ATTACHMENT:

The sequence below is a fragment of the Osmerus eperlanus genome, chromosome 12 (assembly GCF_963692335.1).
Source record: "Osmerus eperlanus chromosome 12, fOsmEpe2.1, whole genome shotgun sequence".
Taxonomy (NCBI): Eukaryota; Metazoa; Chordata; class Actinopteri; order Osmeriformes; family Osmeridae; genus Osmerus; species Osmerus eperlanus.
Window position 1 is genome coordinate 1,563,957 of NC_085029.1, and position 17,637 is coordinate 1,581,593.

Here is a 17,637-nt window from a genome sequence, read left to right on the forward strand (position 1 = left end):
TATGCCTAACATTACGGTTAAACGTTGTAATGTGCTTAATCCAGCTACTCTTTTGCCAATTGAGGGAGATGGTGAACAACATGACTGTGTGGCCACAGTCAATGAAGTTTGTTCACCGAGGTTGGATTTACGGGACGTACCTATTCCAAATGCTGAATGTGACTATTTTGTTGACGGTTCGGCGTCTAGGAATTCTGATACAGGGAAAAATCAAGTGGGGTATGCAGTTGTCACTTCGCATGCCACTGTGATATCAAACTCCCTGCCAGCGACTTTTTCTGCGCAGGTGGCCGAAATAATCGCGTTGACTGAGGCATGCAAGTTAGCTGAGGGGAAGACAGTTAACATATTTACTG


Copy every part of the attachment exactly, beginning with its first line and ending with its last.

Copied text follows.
The sequence below is a fragment of the Osmerus eperlanus genome, chromosome 12 (assembly GCF_963692335.1).
Source record: "Osmerus eperlanus chromosome 12, fOsmEpe2.1, whole genome shotgun sequence".
Taxonomy (NCBI): Eukaryota; Metazoa; Chordata; class Actinopteri; order Osmeriformes; family Osmeridae; genus Osmerus; species Osmerus eperlanus.
Window position 1 is genome coordinate 1,563,957 of NC_085029.1, and position 17,637 is coordinate 1,581,593.

Here is a 17,637-nt window from a genome sequence, read left to right on the forward strand (position 1 = left end):
TATGCCTAACATTACGGTTAAACGTTGTAATGTGCTTAATCCAGCTACTCTTTTGCCAATTGAGGGAGATGGTGAACAACATGACTGTGTGGCCACAGTCAATGAAGTTTGTTCACCGAGGTTGGATTTACGGGACGTACCTATTCCAAATGCTGAATGTGACTATTTTGTTGACGGTTCGGCGTCTAGGAATTCTGATACAGGGAAAAATCAAGTGGGGTATGCAGTTGTCACTTCGCATGCCACTGTGATATCAAACTCCCTGCCAGCGACTTTTTCTGCGCAGGTGGCCGAAATAATCGCGTTGACTGAGGCATGCAAGTTAGCTGAGGGGAAGACAGTTAACATATTTACTG